Under Washington State law, res judicata, or claim preclusion, prohibits the relitigation of claims and issues that were litigated or could have been litigated in a prior action. Eugster v. The Washington State Bar Association, 198 Wn.App. 758, 786, 397 P.3d 131, (Div. 3 2017) (citing Loveridge v. Fred Meyer, Inc., 125 Wn.2d 759, 763, 887 P.2d 898 (1995); Pederson v. Potter, 103 Wn.App. 62, 67, 11 P.3d 833 (2000)). The doctrine curtails multiplicity of actions and harassment in the courts. Id. (citing Bordeaux v. Ingersoll Rand Co., 71 Wn.2d 392, 395, 429 P.2d 207 (1967)). The broad general rule of res judicata suggests that a party is always prohibited from litigating a claim or issue that could have been raised in any earlier suit. Id.
However, a statute may expressly memorialize the application of the doctrine of res judicata, and, arguably, it may expressly exempt the application. See, e.g., State, Dept. of Ecology v. Acquavella, 112 Wn.App. 729, 739, 51 P.3d 800 (Wash.App. Div. 3 2002) (finding that RCW 90.03.220 memorializes by statute the application of the doctrine of res judicata to water adjudications). How does this hypothesis apply to the Washington Law Against Discrimination (WLAD), Chapter 49.60 RCW?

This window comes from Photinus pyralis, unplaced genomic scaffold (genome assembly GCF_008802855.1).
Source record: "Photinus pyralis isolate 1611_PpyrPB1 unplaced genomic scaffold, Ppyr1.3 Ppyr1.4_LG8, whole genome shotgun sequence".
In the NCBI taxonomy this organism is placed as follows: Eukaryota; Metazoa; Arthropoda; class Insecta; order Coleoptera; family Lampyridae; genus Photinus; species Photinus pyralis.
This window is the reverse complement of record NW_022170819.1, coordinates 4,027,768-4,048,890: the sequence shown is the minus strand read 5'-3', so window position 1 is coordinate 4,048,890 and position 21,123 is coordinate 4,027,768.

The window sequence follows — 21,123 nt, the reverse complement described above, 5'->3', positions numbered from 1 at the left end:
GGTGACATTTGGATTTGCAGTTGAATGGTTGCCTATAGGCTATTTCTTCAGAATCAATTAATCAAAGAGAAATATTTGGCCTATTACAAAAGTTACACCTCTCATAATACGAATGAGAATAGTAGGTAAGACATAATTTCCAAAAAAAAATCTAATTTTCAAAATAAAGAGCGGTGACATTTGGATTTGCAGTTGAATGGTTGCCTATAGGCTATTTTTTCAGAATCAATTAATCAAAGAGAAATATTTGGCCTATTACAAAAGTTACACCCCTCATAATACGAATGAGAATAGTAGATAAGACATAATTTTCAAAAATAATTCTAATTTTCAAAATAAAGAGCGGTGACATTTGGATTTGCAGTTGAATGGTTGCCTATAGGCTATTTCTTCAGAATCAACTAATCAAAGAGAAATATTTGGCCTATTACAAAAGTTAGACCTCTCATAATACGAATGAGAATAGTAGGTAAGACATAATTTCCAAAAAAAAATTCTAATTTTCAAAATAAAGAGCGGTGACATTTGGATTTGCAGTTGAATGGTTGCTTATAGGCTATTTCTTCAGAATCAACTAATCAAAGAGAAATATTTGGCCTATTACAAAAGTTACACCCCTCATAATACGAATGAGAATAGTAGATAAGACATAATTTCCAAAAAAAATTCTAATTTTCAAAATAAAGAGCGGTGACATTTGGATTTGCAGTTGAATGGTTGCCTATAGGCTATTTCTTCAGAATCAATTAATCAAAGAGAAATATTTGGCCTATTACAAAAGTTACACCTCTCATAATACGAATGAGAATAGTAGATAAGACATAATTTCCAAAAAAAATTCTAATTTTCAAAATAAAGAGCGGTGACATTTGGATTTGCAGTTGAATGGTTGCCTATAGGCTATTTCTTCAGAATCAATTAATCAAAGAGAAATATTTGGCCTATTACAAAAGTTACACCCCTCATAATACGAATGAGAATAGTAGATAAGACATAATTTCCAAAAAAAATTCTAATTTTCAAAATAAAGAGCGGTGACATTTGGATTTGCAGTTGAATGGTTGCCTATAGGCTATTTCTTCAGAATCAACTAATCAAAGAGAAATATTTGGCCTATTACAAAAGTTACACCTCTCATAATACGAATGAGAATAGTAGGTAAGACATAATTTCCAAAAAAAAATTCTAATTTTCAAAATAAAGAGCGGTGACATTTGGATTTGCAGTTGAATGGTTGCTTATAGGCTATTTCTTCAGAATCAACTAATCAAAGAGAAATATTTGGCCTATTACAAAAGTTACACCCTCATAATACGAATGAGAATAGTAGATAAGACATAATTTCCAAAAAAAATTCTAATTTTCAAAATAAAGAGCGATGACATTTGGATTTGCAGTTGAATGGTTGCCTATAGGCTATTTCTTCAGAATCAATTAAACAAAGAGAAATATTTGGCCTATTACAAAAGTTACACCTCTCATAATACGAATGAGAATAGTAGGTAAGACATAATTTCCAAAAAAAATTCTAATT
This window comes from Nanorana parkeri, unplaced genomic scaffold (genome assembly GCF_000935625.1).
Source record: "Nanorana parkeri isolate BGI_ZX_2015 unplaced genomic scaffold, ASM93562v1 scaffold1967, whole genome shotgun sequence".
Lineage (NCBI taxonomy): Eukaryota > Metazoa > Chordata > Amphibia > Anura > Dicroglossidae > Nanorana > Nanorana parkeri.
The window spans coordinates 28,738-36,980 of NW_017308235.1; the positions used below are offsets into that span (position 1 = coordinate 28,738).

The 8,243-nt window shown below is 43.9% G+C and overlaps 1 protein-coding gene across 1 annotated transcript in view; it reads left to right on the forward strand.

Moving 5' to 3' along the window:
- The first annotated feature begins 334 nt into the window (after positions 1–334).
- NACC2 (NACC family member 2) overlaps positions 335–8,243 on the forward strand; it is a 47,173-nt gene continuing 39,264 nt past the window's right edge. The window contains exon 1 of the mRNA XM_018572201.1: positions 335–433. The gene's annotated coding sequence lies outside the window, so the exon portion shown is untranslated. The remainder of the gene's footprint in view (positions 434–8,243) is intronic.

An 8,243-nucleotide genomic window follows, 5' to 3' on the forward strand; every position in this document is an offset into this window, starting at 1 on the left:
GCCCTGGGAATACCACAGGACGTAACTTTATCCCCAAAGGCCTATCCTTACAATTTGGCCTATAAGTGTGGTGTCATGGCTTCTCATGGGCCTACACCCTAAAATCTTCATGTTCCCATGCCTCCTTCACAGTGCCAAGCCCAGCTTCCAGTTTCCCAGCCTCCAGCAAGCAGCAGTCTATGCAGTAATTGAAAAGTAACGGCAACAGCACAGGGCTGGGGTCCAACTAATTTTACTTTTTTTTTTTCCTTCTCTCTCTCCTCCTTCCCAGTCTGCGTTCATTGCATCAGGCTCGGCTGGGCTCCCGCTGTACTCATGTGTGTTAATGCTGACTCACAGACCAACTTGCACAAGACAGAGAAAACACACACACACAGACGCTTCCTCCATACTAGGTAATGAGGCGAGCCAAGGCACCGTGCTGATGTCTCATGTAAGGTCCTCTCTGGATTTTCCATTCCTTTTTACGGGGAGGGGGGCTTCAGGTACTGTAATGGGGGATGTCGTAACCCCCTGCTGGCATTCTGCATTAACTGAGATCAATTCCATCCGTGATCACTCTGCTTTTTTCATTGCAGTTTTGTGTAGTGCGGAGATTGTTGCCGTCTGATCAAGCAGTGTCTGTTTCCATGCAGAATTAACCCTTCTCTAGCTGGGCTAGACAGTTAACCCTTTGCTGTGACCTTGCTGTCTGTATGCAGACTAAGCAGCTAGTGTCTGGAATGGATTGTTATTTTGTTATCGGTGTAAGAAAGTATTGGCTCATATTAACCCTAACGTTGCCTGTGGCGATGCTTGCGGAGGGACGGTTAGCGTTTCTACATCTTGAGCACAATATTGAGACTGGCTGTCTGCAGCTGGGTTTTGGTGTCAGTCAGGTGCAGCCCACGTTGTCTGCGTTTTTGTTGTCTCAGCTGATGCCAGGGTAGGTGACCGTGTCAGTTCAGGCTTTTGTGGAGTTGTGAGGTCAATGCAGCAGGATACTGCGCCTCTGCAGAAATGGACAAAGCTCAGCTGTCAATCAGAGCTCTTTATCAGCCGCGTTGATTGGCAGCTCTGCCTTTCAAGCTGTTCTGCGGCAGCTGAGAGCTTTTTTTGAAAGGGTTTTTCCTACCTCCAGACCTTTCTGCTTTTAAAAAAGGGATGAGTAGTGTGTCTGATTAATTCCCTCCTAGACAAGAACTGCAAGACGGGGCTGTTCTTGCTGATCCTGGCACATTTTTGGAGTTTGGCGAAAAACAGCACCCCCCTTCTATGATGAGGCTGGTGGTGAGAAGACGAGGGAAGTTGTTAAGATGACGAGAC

PLAIN LANGUAGE OF WLAD
The plain language of WLAD appears to show that the legislature intended to expressly exempt the application of res judicata to WLAD:
The provisions of this chapter [RCW 49.60] shall be construed liberally for the accomplishment of the purposes thereof … nor shall anything herein contained be construed to deny the right to any person to institute any action or pursue any civil or criminal remedy based upon an alleged violation of his or her civil rights…
It appears that one may argue that WLAD exempts the application of res judicata.
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